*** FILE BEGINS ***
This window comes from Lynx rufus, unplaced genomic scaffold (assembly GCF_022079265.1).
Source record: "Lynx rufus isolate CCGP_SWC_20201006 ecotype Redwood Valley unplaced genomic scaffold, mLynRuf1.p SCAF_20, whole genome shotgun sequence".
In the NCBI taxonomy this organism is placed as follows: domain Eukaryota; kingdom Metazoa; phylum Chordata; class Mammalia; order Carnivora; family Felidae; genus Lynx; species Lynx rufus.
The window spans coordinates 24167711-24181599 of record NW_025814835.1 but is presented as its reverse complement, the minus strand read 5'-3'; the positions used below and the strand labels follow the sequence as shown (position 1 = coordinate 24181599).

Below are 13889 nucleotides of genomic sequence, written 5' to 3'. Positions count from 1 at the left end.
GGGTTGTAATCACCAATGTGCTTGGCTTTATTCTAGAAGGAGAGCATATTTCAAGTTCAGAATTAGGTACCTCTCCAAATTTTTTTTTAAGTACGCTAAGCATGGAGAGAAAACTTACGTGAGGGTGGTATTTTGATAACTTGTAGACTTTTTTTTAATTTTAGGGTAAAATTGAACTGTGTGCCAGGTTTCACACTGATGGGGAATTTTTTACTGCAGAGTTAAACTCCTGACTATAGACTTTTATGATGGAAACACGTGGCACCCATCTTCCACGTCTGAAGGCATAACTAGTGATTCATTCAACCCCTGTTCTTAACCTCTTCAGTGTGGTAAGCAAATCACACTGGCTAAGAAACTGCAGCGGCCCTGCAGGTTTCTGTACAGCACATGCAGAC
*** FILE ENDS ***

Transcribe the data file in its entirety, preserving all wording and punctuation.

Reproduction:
This window comes from Lynx rufus, unplaced genomic scaffold (assembly GCF_022079265.1).
Source record: "Lynx rufus isolate CCGP_SWC_20201006 ecotype Redwood Valley unplaced genomic scaffold, mLynRuf1.p SCAF_20, whole genome shotgun sequence".
In the NCBI taxonomy this organism is placed as follows: domain Eukaryota; kingdom Metazoa; phylum Chordata; class Mammalia; order Carnivora; family Felidae; genus Lynx; species Lynx rufus.
The window spans coordinates 24167711-24181599 of record NW_025814835.1 but is presented as its reverse complement, the minus strand read 5'-3'; the positions used below and the strand labels follow the sequence as shown (position 1 = coordinate 24181599).

Below are 13889 nucleotides of genomic sequence, written 5' to 3'. Positions count from 1 at the left end.
GGGTTGTAATCACCAATGTGCTTGGCTTTATTCTAGAAGGAGAGCATATTTCAAGTTCAGAATTAGGTACCTCTCCAAATTTTTTTTTAAGTACGCTAAGCATGGAGAGAAAACTTACGTGAGGGTGGTATTTTGATAACTTGTAGACTTTTTTTTAATTTTAGGGTAAAATTGAACTGTGTGCCAGGTTTCACACTGATGGGGAATTTTTTACTGCAGAGTTAAACTCCTGACTATAGACTTTTATGATGGAAACACGTGGCACCCATCTTCCACGTCTGAAGGCATAACTAGTGATTCATTCAACCCCTGTTCTTAACCTCTTCAGTGTGGTAAGCAAATCACACTGGCTAAGAAACTGCAGCGGCCCTGCAGGTTTCTGTACAGCACATGCAGAC